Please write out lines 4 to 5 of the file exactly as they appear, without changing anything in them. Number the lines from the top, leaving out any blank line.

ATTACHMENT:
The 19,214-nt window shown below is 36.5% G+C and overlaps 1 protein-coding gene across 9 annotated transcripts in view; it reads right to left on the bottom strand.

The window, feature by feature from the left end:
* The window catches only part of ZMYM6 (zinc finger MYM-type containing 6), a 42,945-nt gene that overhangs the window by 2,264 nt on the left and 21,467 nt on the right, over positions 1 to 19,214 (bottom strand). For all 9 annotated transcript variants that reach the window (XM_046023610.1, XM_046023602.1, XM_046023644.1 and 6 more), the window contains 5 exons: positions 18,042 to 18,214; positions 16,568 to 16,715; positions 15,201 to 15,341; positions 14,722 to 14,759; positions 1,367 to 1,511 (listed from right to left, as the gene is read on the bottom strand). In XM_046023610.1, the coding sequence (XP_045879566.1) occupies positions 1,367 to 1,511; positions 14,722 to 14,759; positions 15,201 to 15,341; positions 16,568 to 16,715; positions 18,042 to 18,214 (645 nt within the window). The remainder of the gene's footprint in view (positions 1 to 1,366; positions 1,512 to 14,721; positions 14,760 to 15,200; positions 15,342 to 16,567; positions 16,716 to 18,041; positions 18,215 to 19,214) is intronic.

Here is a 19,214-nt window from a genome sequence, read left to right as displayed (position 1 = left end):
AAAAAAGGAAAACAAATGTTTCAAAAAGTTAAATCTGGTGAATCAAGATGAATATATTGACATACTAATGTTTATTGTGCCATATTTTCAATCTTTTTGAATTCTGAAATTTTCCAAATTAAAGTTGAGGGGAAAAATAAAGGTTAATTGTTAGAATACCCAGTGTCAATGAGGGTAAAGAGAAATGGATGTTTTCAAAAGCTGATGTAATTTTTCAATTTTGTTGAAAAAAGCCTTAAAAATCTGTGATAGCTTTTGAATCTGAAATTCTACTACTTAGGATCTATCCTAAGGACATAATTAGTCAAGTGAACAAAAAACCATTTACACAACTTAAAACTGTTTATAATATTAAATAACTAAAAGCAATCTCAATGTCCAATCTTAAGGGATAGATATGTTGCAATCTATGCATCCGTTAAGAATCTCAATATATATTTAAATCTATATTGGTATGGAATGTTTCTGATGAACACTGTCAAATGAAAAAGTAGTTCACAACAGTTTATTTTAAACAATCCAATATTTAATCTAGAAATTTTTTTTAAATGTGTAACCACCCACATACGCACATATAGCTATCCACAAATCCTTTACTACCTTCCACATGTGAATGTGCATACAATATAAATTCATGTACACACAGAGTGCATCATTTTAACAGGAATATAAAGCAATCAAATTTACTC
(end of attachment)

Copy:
Here is a 19,214-nt window from a genome sequence, read left to right as displayed (position 1 = left end):
AAAAAAGGAAAACAAATGTTTCAAAAAGTTAAATCTGGTGAATCAAGATGAATATATTGACATACTAATGTTTATTGTGCCATATTTTCAATCTTTTTGAATTCTGAAATTTTCCAAATTAAAGTTGAGGGGAAAAATAAAGGTTAATTGTTAGAATACCCAGTGTCAATGAGGGTAAAGAGAAATGGATGTTTTCAAAAGCTGATGTAATTTTTCAATTTTGTTGAAAAAAGCCTTAAAAATCTGTGATAGCTTTTGAATCTGAAATTCTACTACTTAGGATCTATCCTAAGGACATAATTAGTCAAGTGAACAAAAAACCATTTACACAACTTAAAACTGTTTATAATATTAAATAACTAAAAGCAATCTCAATGTCCAATCTTAAGGGATAGATATGTTGCAATCTATGCATCCGTTAAGAATCTCAATATATATTTAAATCTATATTGGTATGGAATGTTTCTGATGAACACTGTCAAATGAAAAAGTAGTTCACAACAGTTTATTTTAAACAATCCAATATTTAATCTAGAAATTTTTTTTAAATGTGTAACCACCCACATACGCACATATAGCTATCCACAAATCCTTTACTACCTTCCACATGTGAATGTGCATACAATATAAATTCATGTACACACAGAGTGCATCATTTTAACAGGAATATAAAGCAATCAAATTTACTC